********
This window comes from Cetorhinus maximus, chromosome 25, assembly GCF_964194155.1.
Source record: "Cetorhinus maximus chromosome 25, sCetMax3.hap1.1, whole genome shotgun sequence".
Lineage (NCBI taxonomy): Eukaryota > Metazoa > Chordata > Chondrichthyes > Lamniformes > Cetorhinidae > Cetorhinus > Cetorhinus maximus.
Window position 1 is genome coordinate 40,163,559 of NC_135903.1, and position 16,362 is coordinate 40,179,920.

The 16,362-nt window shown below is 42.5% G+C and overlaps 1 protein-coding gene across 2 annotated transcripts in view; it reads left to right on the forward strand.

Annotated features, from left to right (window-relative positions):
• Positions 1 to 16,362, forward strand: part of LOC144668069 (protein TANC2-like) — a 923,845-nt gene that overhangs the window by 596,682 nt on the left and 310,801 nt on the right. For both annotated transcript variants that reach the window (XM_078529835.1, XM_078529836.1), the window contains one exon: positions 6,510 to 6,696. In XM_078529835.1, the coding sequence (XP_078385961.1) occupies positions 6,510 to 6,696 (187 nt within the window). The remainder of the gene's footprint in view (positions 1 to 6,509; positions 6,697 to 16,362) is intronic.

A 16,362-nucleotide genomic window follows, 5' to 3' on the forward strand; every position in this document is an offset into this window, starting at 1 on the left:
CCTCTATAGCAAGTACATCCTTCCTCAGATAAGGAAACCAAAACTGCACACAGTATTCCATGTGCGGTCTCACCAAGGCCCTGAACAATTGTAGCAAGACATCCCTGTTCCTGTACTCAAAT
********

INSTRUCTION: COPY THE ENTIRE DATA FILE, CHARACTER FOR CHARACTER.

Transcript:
This window comes from Cetorhinus maximus, chromosome 25, assembly GCF_964194155.1.
Source record: "Cetorhinus maximus chromosome 25, sCetMax3.hap1.1, whole genome shotgun sequence".
Lineage (NCBI taxonomy): Eukaryota > Metazoa > Chordata > Chondrichthyes > Lamniformes > Cetorhinidae > Cetorhinus > Cetorhinus maximus.
Window position 1 is genome coordinate 40,163,559 of NC_135903.1, and position 16,362 is coordinate 40,179,920.

The 16,362-nt window shown below is 42.5% G+C and overlaps 1 protein-coding gene across 2 annotated transcripts in view; it reads left to right on the forward strand.

Annotated features, from left to right (window-relative positions):
• Positions 1 to 16,362, forward strand: part of LOC144668069 (protein TANC2-like) — a 923,845-nt gene that overhangs the window by 596,682 nt on the left and 310,801 nt on the right. For both annotated transcript variants that reach the window (XM_078529835.1, XM_078529836.1), the window contains one exon: positions 6,510 to 6,696. In XM_078529835.1, the coding sequence (XP_078385961.1) occupies positions 6,510 to 6,696 (187 nt within the window). The remainder of the gene's footprint in view (positions 1 to 6,509; positions 6,697 to 16,362) is intronic.

A 16,362-nucleotide genomic window follows, 5' to 3' on the forward strand; every position in this document is an offset into this window, starting at 1 on the left:
CCTCTATAGCAAGTACATCCTTCCTCAGATAAGGAAACCAAAACTGCACACAGTATTCCATGTGCGGTCTCACCAAGGCCCTGAACAATTGTAGCAAGACATCCCTGTTCCTGTACTCAAAT